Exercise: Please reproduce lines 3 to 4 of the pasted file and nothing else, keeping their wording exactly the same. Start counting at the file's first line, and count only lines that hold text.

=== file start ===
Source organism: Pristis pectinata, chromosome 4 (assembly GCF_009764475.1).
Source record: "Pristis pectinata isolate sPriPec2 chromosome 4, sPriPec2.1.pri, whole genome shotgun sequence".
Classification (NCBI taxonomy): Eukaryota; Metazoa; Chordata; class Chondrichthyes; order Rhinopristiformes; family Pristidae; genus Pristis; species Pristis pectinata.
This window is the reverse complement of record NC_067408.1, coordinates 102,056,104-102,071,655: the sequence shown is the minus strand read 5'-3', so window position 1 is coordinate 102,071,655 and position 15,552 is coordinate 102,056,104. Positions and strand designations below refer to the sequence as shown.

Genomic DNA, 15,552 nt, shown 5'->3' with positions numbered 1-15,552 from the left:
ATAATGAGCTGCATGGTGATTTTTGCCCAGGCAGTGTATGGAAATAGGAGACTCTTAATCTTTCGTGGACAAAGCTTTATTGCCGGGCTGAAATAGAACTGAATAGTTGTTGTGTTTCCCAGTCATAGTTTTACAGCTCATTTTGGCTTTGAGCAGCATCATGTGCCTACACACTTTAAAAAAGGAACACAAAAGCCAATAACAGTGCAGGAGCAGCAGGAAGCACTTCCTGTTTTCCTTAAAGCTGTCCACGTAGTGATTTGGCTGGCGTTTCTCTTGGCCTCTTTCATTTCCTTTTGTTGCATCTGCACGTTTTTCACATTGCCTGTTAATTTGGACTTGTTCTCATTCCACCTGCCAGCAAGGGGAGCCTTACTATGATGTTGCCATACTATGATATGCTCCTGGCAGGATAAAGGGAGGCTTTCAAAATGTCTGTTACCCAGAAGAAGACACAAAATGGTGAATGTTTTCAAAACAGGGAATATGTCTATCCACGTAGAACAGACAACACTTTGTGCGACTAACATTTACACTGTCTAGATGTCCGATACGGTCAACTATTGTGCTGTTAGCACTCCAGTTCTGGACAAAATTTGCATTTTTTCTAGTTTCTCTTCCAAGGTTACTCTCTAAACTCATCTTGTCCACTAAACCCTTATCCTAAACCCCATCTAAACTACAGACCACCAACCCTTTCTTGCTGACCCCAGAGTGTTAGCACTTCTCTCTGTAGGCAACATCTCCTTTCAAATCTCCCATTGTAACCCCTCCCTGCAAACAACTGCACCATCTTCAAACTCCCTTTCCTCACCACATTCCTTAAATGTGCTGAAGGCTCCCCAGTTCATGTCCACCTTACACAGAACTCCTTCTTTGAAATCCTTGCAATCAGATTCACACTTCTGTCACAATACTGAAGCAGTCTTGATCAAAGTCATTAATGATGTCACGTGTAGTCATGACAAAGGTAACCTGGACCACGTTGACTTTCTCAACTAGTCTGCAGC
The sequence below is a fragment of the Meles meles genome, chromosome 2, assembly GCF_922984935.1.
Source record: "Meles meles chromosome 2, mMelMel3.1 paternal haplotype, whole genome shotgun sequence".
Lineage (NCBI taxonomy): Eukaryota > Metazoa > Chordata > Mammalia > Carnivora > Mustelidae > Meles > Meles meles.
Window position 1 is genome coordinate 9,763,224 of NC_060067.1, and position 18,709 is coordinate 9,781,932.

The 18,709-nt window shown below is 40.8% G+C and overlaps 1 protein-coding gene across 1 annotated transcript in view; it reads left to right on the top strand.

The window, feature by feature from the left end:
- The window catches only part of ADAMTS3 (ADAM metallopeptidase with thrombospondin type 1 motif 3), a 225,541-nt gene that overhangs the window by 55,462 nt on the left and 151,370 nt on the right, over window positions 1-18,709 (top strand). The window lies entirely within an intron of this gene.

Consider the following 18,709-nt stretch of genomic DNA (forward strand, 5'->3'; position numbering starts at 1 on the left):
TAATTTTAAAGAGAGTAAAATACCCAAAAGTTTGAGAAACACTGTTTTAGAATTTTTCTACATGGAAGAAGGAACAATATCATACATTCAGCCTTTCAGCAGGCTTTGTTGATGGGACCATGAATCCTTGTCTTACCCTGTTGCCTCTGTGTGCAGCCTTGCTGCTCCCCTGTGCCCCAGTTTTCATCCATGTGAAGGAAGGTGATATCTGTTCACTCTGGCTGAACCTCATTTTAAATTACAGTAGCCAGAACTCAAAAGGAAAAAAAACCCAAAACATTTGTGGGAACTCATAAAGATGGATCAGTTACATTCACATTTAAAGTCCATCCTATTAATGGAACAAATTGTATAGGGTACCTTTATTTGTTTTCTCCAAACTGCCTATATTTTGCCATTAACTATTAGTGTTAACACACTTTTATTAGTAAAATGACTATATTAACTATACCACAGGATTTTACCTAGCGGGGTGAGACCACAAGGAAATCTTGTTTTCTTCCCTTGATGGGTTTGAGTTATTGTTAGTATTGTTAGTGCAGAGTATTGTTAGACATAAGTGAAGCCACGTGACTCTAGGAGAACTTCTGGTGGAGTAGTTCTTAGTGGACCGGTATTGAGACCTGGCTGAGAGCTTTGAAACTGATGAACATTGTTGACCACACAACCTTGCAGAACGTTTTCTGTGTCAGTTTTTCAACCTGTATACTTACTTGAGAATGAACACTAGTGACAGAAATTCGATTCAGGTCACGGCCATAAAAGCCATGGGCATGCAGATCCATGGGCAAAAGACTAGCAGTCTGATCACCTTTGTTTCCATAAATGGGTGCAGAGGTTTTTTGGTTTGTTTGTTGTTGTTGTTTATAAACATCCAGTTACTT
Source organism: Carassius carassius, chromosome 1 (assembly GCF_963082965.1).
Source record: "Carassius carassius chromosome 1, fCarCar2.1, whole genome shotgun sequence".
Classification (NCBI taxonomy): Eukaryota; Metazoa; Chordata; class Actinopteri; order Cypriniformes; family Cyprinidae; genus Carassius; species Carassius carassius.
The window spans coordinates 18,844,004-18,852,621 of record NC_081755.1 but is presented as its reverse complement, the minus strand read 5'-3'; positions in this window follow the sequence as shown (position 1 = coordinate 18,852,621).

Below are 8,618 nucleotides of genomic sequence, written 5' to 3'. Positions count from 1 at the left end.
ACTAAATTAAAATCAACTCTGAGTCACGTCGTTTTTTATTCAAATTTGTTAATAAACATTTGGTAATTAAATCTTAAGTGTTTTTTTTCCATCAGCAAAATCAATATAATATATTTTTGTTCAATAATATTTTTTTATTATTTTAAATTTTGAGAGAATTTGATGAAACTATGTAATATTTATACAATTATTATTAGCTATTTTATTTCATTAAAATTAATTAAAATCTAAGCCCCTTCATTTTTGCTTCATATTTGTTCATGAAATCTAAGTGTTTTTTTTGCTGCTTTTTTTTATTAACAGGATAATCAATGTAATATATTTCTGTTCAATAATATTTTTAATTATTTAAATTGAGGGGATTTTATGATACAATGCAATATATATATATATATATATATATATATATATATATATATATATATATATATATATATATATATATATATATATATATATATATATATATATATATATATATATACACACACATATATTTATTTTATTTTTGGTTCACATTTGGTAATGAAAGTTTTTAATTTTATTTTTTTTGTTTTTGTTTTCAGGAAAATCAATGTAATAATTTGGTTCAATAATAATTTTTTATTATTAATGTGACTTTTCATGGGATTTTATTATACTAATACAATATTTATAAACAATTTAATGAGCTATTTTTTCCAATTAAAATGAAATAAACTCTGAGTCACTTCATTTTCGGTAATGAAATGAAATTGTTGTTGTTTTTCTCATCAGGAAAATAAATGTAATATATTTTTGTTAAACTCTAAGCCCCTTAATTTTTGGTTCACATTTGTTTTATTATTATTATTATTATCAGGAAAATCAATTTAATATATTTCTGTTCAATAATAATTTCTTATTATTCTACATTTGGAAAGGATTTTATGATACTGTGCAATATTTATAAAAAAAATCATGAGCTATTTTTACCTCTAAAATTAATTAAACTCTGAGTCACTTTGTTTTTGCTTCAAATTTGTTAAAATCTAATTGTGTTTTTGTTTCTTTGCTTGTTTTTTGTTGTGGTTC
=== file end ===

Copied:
Classification (NCBI taxonomy): Eukaryota; Metazoa; Chordata; class Chondrichthyes; order Rhinopristiformes; family Pristidae; genus Pristis; species Pristis pectinata.
This window is the reverse complement of record NC_067408.1, coordinates 102,056,104-102,071,655: the sequence shown is the minus strand read 5'-3', so window position 1 is coordinate 102,071,655 and position 15,552 is coordinate 102,056,104. Positions and strand designations below refer to the sequence as shown.